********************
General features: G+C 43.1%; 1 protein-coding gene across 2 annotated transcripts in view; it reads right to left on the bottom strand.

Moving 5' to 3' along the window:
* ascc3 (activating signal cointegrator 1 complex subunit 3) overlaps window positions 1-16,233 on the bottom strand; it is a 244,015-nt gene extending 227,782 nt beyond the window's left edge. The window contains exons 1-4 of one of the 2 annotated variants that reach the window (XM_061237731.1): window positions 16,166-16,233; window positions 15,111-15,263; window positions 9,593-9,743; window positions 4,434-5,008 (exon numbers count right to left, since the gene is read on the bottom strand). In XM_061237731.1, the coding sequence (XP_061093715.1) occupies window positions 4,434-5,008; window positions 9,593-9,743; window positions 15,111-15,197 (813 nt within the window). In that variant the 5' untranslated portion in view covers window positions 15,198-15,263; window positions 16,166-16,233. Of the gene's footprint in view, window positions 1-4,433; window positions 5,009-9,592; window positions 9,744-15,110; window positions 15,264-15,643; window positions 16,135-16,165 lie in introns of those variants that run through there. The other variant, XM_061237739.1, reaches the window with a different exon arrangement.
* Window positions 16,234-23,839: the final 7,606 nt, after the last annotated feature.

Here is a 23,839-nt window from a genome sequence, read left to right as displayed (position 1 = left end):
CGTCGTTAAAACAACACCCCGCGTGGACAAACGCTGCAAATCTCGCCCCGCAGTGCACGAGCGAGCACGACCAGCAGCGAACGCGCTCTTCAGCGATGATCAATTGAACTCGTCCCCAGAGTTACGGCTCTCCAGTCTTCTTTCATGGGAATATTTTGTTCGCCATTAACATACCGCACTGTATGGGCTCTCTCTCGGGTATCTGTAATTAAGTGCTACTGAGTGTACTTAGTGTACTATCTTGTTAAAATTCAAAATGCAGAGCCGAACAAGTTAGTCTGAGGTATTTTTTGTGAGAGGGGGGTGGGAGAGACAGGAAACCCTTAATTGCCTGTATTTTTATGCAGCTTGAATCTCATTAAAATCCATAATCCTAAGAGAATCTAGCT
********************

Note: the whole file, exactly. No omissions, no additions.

General features: G+C 43.1%; 1 protein-coding gene across 2 annotated transcripts in view; it reads right to left on the bottom strand.

Moving 5' to 3' along the window:
* ascc3 (activating signal cointegrator 1 complex subunit 3) overlaps window positions 1-16,233 on the bottom strand; it is a 244,015-nt gene extending 227,782 nt beyond the window's left edge. The window contains exons 1-4 of one of the 2 annotated variants that reach the window (XM_061237731.1): window positions 16,166-16,233; window positions 15,111-15,263; window positions 9,593-9,743; window positions 4,434-5,008 (exon numbers count right to left, since the gene is read on the bottom strand). In XM_061237731.1, the coding sequence (XP_061093715.1) occupies window positions 4,434-5,008; window positions 9,593-9,743; window positions 15,111-15,197 (813 nt within the window). In that variant the 5' untranslated portion in view covers window positions 15,198-15,263; window positions 16,166-16,233. Of the gene's footprint in view, window positions 1-4,433; window positions 5,009-9,592; window positions 9,744-15,110; window positions 15,264-15,643; window positions 16,135-16,165 lie in introns of those variants that run through there. The other variant, XM_061237739.1, reaches the window with a different exon arrangement.
* Window positions 16,234-23,839: the final 7,606 nt, after the last annotated feature.

Here is a 23,839-nt window from a genome sequence, read left to right as displayed (position 1 = left end):
CGTCGTTAAAACAACACCCCGCGTGGACAAACGCTGCAAATCTCGCCCCGCAGTGCACGAGCGAGCACGACCAGCAGCGAACGCGCTCTTCAGCGATGATCAATTGAACTCGTCCCCAGAGTTACGGCTCTCCAGTCTTCTTTCATGGGAATATTTTGTTCGCCATTAACATACCGCACTGTATGGGCTCTCTCTCGGGTATCTGTAATTAAGTGCTACTGAGTGTACTTAGTGTACTATCTTGTTAAAATTCAAAATGCAGAGCCGAACAAGTTAGTCTGAGGTATTTTTTGTGAGAGGGGGGTGGGAGAGACAGGAAACCCTTAATTGCCTGTATTTTTATGCAGCTTGAATCTCATTAAAATCCATAATCCTAAGAGAATCTAGCT